Trail length: 3.2 km (2 mi)
Trail vertical rise: 351 m (1,152 ft)
PHOTOS: Fire on the mountain
Maple Mountain's dramatic rise above rolling jack pine and spruce forests is a bewitching lure from 25 kilometres away. Add to that its easy access from Lady Evelyn Lake and you have one of the most visited backcountry destinations in Temagami.
A hiking trail leads to the abandoned fire tower on the summit where the tundra-like meadow gives it an alpine feel. The breathtaking view can trick you into thinking you are anywhere but in Temagami.
In 1972 the Ontario government, fresh on the heels of opening its slick Ontario Place tourist-attraction in Toronto, proposed an Ontario Place North, a northern Aspen that would accommodate 6,000 visitors. It gripped the public imagination. Local boosters tripped over each other to promote and lobby for its placement on Maple Mountain, the "second highest elevation in Ontario" — which it was erroneously thought to be.
Not everyone was delirious over the idea of paving paradise. Responding to the escalating momentum, the Temagami Lakes Association cast the first opposing stone in July, 1973. The Lake Temagami youth camps seeded the formation of the Save Maple Mountain Committee a month later. The group with Hugh Stewart at the helm took over leadership of Temagami's first major environmental battle.
Elevation has always played a power role in human cultures. A large portion of the castles and churches in feudal Europe sat on hilltops. They exuded a power that diminished all who fell under their shadow. In the aboriginal world one of the highest elevations in northeastern Ontario was its great cathedral.
Long before recreationists, bureaucrats and business interests were turned on by the mountain, the Temagami First People reined over it.
They called the mountain Chee-bay-jing, the place where the spirits go. It was a sacred site, the most powerful in their realm. The great shaman Wendaban lived nearby in the late 1800s and practiced on its slopes, presumably because it was the source of his famed power. Aboriginals came from great distances for his cures and guidance.
The first known non-aboriginal to scale it was Dr. Robert Bell of the Canadian Geological Survey in 1888. Wendaban led him up his shamanic trail — parts became today's hiking trail — to a ceremonial site. There are a number of spotted maple stands along the way and Bell dubbed it Maple Mountain.
Chee-bay-jing could be variously translated as ghost, spirit or corpse mountain. The traditional belief has life ending here as this is where the spirits go after death.
It is not surprising that the construction of the fire tower in the late 1920s upset the Nishnabai. But the proposal for a grand destination resort with hotels, golf courses, condominiums, and ski lifts shook them out of their slumber.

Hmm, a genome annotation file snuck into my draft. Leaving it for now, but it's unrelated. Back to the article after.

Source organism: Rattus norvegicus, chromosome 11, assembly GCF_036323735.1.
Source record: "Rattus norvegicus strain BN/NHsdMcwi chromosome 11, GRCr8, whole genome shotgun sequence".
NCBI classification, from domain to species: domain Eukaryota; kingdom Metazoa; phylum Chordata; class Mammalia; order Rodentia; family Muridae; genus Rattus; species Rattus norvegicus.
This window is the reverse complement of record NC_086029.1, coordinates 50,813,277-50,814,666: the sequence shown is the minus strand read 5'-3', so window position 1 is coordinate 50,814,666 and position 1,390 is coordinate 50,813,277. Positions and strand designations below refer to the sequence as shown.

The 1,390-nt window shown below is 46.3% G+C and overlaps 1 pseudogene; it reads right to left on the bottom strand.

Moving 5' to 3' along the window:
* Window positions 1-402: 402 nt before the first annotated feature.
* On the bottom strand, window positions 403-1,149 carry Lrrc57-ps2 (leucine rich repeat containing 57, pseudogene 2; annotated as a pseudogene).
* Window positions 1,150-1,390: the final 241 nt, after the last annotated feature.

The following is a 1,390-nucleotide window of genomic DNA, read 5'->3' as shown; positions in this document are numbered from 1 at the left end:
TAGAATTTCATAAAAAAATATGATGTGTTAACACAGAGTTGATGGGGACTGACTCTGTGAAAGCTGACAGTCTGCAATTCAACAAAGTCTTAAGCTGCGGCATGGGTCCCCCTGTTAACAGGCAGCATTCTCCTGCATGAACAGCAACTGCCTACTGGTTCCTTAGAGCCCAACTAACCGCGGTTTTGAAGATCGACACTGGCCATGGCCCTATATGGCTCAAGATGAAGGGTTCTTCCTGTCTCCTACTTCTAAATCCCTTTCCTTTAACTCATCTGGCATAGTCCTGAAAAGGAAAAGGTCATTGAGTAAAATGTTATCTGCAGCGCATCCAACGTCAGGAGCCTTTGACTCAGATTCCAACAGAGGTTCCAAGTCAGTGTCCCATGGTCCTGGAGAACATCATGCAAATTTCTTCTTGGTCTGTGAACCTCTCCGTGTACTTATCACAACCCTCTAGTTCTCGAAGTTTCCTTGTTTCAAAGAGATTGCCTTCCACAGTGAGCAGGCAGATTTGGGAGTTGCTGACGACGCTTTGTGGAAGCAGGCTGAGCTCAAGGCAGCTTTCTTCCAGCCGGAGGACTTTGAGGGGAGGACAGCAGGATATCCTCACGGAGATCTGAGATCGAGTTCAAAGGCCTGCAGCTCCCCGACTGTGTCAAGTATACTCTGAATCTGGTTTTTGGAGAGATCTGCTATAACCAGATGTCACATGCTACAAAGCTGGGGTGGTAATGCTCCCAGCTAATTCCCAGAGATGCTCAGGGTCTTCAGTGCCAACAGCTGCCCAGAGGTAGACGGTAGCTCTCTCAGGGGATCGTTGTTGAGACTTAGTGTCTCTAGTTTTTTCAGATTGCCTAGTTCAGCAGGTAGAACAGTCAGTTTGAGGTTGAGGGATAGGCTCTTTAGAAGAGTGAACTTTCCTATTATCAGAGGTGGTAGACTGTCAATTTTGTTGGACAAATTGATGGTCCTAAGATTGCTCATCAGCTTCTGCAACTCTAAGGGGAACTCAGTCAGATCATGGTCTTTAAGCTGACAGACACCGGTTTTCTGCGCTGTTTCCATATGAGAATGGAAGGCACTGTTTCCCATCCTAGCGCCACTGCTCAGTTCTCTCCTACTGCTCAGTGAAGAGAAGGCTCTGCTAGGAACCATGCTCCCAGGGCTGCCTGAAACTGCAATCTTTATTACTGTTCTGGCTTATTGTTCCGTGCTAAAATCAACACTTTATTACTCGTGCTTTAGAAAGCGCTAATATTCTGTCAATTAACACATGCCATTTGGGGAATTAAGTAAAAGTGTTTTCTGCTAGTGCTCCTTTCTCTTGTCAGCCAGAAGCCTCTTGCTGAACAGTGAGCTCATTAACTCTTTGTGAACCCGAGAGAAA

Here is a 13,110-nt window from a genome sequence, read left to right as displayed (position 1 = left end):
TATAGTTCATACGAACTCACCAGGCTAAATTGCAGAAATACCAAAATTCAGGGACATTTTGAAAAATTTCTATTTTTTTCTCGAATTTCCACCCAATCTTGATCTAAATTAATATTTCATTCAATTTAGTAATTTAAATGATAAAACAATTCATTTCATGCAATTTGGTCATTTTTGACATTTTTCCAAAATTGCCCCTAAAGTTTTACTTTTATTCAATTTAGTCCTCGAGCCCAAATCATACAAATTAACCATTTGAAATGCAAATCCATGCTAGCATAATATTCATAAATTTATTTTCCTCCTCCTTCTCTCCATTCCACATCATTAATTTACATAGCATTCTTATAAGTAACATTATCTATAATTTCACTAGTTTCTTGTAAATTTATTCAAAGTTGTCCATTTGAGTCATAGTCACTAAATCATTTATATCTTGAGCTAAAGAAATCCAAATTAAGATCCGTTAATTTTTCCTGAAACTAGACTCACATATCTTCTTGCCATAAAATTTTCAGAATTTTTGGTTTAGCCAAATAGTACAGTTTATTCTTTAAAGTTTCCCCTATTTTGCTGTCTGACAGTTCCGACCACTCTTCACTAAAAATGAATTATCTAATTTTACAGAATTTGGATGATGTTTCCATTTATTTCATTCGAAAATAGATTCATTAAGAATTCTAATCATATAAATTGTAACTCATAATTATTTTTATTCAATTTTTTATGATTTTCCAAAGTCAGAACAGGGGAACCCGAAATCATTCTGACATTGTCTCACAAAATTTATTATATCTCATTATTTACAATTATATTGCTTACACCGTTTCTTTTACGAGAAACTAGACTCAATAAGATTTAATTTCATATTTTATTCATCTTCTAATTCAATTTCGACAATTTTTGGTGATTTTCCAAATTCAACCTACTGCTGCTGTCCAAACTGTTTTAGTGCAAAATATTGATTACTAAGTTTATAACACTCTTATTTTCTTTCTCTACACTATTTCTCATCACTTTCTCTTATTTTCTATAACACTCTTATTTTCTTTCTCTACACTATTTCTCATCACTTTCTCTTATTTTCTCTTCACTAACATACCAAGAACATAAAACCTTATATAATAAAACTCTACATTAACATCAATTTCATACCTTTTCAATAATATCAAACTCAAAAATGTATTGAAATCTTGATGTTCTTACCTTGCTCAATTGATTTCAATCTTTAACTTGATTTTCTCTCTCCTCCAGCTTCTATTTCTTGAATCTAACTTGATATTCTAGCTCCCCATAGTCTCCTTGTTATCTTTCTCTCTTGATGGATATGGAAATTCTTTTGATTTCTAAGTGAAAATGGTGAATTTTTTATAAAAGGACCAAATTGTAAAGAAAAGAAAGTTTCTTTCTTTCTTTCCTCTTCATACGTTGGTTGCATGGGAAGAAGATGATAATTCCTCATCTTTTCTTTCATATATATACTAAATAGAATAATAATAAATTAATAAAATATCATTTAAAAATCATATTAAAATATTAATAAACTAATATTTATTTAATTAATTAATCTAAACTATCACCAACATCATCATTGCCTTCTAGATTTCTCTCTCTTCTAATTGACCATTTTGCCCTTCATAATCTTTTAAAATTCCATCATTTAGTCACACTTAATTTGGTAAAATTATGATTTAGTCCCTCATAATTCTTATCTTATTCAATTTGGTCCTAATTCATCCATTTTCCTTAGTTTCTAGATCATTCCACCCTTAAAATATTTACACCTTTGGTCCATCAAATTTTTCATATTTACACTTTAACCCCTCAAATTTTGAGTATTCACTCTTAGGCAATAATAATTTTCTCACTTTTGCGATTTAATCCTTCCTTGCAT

Gary Potts, then a rookie chief of the Temagami First Nation, was already angry. His people had never signed a treaty yet Canada had taken their lands. Now it was going to desecrate their most sacred site.
In February 1973, he hired lawyer Bruce Clark and in August the First Nation filed a land caution on 110 townships* — almost twice the size of Prince Edward Island — covering their ancestral lands. This had the affect of blocking sales of Crown land and registration of mining claims. In effect, it prohibited the private development on Maple Mountain that was essential to its viability.
At first, the government ignored the caution thinking it was an irritation that would be brushed away by its lawyers. But several hearings in the titles court proved otherwise. As well the project's costs kept rising.
In 1974, the government continued to insist that it would be located on Maple Mountain, even after it had turned into a black eye for Premier Davis' government. But it quietly died on the drawing board by 1975, though no official annoucement was made.
Stirred by this close call — yet uncertain it wouldn't rise again in the future** — and alarmed by the progression of clear-cutting into the area, the Committee became the Alliance for the Lady Evelyn Wilderness in 1977 and launched a campaign for a wilderness park.
In 1983, a jewel was added to Ontario's park system with the creation of Lady Evelyn-Smoothwater Wilderness Park.
*Cautions lifted in 1996 after Temagami First Nation took their land dispute all the way to the Supreme Court of Canada, which ruled they had no interest in the land.
** In 1989, local boosters tried unsuccessfully to revive the Maple Mountain project.
Hikers near the trail's summit carrying gear for an overnight. The ladder (probably from an early tower structure) scales the cliffs near the end of the trail. From the top the summit the sun can be seen sinking on the west horizon at dusk and rising on the east at dawn. However, lightning is a real threat and camping should not be considered with anything less than perfect weather.
CLEARCUTS: Though the creation of the park prevents logging on the mountain, it is happening outside the park. Will clear-cuts to the east, creeping closer, soon be visible from the top?
FROM THE KEEWAYDIN WAY
One of the earliest photos from the peak shows a group from Keewaydin Camp in 1911. An older photo predates 1907.
Maps and information herein are not intended for navigational use, and are not represented to be correct in every respect.
All pages intended for reference use only, and all pages are subject to change with new information and without notice.
The author/publisher accepts no responsibility or liability for use of the information on these pages.
Wilderness travel and canoeing possess inherent risk.
It is the sole responsibility of the paddler and outdoor traveler to determine whether he/she is qualified for these activities.
Copyright © 2000-2014 Brian Back. All rights reserved.
We do not endorse and are not responsible for the content of any linked document on an external site.